In addition, Waxman has gone and completely blown up the RFS-II program at EPA.

    At least California’s LCFS isn’t going anywhere, so that will provide a guaranteed market for the least GHG intensive fuels regardless of whether these fuels have to now compete with lesser fuels in the RFS market.

  14. Sam says:

    It’s a crappy bill–bad policy and bad politics–but we’re in a corner now. I’ll never understand why Waxman decided to use this outdated policy framework, instead of the clear path Obama laid out.

    I’d like to see Joe explore what happens when/if this bill passes. We’ll see some reductions, some investment–but clearly not nearly enough to meet to immensity of the problem.

    What happens to public/political support once a bill has passed?

    Onto Copenhagen, I guess…

  15. Yuebing says:

    Crush writes: “Truth is there are legitimate conflicting studies on food v. fuel. However, ethanol opponents, including livestock producers looking for cheap feed, called for a study of the issue. Congress complied, and the results from Food and Agricultural Policy Research Institute last month showed that if you removed all support for ethanol, food prices would drop by three-tenths of a penny for every dollar.”

    I would definitely recommend stepping outside of the Bubble and even the US for studies detailing the relationship between grain-to-biofuels vs global grain prices. I’ve looked over the US material, and seen biofuel’s industry reps give their talks. The contortionist reasoning explaining how US markets are not driving global markets would make Ken Leigh proud.

    Simply put, with gas at $3/gallon, and Ethanol subsidies, the ethanol people can (and did) pay more for corn, wheat, etc than the poorest several hundred million people. People turned to rice. Rice ran out. Food riots.

    As we have seen elsewhere, US industries do not hesitate to hire the very best PR firms to make their case. You have got to take the time to fact check.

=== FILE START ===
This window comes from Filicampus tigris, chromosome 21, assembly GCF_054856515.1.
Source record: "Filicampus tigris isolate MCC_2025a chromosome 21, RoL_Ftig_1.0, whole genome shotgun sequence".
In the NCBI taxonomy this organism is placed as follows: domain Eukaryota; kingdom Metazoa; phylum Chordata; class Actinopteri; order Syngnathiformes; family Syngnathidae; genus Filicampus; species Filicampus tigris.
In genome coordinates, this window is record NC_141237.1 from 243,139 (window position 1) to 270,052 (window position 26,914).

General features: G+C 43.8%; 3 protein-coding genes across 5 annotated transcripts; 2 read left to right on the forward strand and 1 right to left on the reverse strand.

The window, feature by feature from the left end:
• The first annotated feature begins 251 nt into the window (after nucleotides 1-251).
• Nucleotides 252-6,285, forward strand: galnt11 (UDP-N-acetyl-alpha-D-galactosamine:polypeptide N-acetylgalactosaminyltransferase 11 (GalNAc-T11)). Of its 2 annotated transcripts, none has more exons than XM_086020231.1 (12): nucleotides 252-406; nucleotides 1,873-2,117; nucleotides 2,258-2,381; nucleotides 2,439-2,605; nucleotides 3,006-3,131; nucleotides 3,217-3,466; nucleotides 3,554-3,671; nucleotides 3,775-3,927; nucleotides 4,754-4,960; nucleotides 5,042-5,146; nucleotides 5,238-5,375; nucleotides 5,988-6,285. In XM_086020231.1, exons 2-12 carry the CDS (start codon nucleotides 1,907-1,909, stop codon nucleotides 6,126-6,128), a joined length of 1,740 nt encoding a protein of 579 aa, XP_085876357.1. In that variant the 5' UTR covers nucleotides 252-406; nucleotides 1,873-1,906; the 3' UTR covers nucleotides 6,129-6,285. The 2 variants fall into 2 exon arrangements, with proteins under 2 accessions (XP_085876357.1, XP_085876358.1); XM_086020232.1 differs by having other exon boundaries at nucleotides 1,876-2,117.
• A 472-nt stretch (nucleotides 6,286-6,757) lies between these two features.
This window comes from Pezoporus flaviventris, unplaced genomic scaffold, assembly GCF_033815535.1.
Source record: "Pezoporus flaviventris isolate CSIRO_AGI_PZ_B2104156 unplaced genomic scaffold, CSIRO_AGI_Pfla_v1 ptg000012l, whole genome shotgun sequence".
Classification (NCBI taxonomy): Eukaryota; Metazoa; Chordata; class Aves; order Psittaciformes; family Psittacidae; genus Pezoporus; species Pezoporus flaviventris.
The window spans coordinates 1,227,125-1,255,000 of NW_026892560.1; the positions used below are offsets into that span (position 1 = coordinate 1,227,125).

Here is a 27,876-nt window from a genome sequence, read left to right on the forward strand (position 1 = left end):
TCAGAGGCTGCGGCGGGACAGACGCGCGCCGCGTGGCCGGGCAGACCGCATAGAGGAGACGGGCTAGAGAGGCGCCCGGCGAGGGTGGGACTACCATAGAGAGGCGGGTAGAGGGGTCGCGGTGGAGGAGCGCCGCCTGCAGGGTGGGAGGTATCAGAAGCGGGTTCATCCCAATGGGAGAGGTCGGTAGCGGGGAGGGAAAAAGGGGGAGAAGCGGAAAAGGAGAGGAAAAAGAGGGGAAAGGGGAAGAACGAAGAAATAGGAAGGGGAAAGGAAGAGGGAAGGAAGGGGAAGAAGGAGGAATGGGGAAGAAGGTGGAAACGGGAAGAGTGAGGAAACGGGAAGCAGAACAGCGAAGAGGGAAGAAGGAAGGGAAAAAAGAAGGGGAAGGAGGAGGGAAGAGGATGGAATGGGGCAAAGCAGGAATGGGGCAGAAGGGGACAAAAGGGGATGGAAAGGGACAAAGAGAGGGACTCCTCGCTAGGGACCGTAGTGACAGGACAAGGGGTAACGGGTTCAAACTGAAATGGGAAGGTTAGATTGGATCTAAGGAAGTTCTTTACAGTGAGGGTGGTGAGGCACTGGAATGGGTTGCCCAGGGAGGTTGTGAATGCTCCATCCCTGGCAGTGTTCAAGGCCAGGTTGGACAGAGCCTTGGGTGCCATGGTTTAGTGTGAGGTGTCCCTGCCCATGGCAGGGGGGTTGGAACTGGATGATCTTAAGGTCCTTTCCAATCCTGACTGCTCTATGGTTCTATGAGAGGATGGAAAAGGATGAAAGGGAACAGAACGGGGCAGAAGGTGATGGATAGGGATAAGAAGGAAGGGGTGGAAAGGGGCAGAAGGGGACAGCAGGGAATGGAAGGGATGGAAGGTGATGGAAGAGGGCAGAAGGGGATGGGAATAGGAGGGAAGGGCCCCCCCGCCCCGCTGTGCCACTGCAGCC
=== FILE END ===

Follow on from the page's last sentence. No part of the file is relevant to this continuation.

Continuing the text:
Start here http://www.fao.org/docrep/011/i0100e/i0100e00.htm and keep looking, there are hundreds of reports out there.

    Ethics? If pushing for some amount of biofuels on a timetable also pushes a few million people under the starvation line–what is the relationship?

  16. Yuebing says:

    Sam writes: “It’s a crappy bill–bad policy and bad politics–”

    Details, please?

  17. Yuebing says:

    12V, The World Watch Institute has been tracking grain, poverty, etc for decades:

    Try this: http://www.worldwatch.org/search/node/biofuels

  18. ecostew says:

    A World Bank 2008 report estimates that biofuels have increased food prices by 75%.

  19. Sam says:

    Well, how about some questions:

    Does it get us the reductions we need in GHG emissions?

    Does it protect consumers enough to insulate the D’s from the R demagoguery that is sure to follow?

    Does it create a simple mechanism for Congress or the administration to adjust to the latest science?

    Those would be my main three questions to judge climate policy and I think the answer to each is no.

    But, as I said–we cannot let this bill fail to pass this week.

  20. Ngrate says:

    What is being missed in this one sided debate is how little this bill will do to reduce CO2 in the atmosphere, since most of it is caused naturally. Do the math. This is a hugely expensive bill written by Don Quixote, who admitted on May 21st he did not understand the details. IPCC says it will take a 40% reduction and their models do not correspond to recently observable data (suppressed EPA report).

    This bill will benefit agribusiness, utilities, and the ruling elite at the expense of average Americans. Duke Energy got $400 million in positive cash flow from H.R. 1. Collin Petersen’s biggest supporters in the 2008 election cycle were the American Farm Bureau, the sugar industry and the cattleman’s association. Democrats are extorting exemptions for their constituencies by threatening opposition. So, this bill is not a product of science as the Chairman claims. Its a scam.